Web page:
Volkswagen settles emissions scandal for $15 billion

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Emblems of VW Golf VII car are pictured in a production line at the plant of German carmaker Volkswagen in Wolfsburg. Photo by Fabian Bimmer/Reuters

In the wake of Volkswagen’s emission-cheating scandal, the automaker will pay up to $15 billion in settlements. Photo by Fabian Bimmer/Reuters

In the wake of its emission-cheating scandal, Volkswagen will pay up to $15 billion in settlements after a federal judge approved the court action Tuesday.

The settlement is the largest for any auto manufacturer scandal in American history, according to the Associated Press.

The German manufacturer will spend up to $10 billion on buying back or repairing customers’ cars and more than $4.5 billion on clean vehicle projects and efforts to counter residual emissions, Reuters reported.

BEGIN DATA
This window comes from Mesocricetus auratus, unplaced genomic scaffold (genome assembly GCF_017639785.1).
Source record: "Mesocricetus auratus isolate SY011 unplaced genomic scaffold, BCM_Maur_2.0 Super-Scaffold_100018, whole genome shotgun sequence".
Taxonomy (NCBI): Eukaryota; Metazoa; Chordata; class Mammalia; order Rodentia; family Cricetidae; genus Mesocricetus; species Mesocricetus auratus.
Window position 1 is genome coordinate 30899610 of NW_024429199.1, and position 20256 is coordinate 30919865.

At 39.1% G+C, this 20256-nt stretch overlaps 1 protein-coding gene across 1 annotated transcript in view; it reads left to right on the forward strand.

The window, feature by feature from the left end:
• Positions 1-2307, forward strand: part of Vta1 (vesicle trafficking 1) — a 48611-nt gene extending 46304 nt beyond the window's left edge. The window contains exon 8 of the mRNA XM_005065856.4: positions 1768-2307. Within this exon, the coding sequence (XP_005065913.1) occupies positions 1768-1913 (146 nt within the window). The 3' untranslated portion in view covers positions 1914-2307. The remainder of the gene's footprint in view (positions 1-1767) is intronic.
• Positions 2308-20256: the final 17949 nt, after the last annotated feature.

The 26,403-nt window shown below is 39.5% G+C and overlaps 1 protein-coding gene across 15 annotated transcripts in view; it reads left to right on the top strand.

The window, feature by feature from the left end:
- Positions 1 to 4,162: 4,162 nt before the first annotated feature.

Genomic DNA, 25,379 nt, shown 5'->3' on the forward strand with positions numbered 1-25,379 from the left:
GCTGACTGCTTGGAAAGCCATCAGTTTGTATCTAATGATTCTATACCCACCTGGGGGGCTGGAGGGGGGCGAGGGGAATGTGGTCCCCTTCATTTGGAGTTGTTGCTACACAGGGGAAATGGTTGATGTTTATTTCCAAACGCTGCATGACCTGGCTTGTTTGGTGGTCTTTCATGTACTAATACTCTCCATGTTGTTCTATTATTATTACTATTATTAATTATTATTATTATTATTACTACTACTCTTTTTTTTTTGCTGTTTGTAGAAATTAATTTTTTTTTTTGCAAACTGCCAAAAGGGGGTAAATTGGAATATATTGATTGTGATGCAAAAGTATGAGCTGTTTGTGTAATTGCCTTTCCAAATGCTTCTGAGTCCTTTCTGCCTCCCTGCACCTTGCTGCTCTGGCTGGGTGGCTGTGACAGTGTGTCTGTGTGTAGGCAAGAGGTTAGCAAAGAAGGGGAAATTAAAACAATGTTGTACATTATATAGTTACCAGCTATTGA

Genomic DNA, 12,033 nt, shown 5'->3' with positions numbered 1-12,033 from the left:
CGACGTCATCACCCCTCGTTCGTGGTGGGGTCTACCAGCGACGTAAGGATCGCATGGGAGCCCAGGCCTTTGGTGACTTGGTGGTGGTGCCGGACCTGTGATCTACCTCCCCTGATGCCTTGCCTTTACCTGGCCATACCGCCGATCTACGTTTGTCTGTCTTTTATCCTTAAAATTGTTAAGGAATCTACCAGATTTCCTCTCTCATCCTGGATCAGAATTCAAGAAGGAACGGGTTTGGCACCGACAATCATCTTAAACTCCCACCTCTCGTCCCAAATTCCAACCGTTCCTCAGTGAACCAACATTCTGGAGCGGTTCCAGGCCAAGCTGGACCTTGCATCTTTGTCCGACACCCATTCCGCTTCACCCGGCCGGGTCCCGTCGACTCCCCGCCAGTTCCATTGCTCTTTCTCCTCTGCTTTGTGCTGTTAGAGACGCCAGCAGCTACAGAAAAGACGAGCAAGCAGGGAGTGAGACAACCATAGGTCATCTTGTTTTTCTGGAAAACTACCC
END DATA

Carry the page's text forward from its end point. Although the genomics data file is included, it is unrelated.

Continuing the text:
An estimated 475,000 drivers who bought the rigged cars will be able to sell their vehicles back to Volkswagen starting next Tuesday. They are also eligible to seek cash payments of $5,000 to $10,000, the AP reported.

The settlement approval is the latest in the scandal that prompted Volkswagen’s CEO to resign, share prices to plummet and a federal investigation.

And in September, the German car manufacturer recalled 11 million VWs and Audis with 2-liter four-cylinder diesel engines that were rigged to cheat emissions tests.

Beginning in 2009, Volkswagen developed and installed software that sensed when the car was being tested off the road by the EPA, turning on the pollution controls only during the test. The system design made the diesel cars appear cleaner than they actually were.

The scam was uncovered by the International Council on Clean Transportation in 2015, after it ran tests on the cars using actual on-road testing.

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